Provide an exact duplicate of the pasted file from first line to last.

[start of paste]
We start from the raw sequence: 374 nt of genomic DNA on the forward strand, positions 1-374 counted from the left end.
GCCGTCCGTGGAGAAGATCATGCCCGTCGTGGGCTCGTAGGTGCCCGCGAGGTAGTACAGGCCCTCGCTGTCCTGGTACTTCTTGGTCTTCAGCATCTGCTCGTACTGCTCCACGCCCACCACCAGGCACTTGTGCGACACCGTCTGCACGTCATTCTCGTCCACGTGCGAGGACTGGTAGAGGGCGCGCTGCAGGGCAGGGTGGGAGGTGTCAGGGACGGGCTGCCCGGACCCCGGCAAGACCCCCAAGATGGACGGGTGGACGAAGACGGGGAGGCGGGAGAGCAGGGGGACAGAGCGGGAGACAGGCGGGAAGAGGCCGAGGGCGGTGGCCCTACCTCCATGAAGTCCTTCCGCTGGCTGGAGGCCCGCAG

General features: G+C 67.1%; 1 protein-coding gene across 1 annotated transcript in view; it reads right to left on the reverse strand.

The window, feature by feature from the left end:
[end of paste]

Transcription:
We start from the raw sequence: 374 nt of genomic DNA on the forward strand, positions 1-374 counted from the left end.
GCCGTCCGTGGAGAAGATCATGCCCGTCGTGGGCTCGTAGGTGCCCGCGAGGTAGTACAGGCCCTCGCTGTCCTGGTACTTCTTGGTCTTCAGCATCTGCTCGTACTGCTCCACGCCCACCACCAGGCACTTGTGCGACACCGTCTGCACGTCATTCTCGTCCACGTGCGAGGACTGGTAGAGGGCGCGCTGCAGGGCAGGGTGGGAGGTGTCAGGGACGGGCTGCCCGGACCCCGGCAAGACCCCCAAGATGGACGGGTGGACGAAGACGGGGAGGCGGGAGAGCAGGGGGACAGAGCGGGAGACAGGCGGGAAGAGGCCGAGGGCGGTGGCCCTACCTCCATGAAGTCCTTCCGCTGGCTGGAGGCCCGCAG

General features: G+C 67.1%; 1 protein-coding gene across 1 annotated transcript in view; it reads right to left on the reverse strand.

The window, feature by feature from the left end: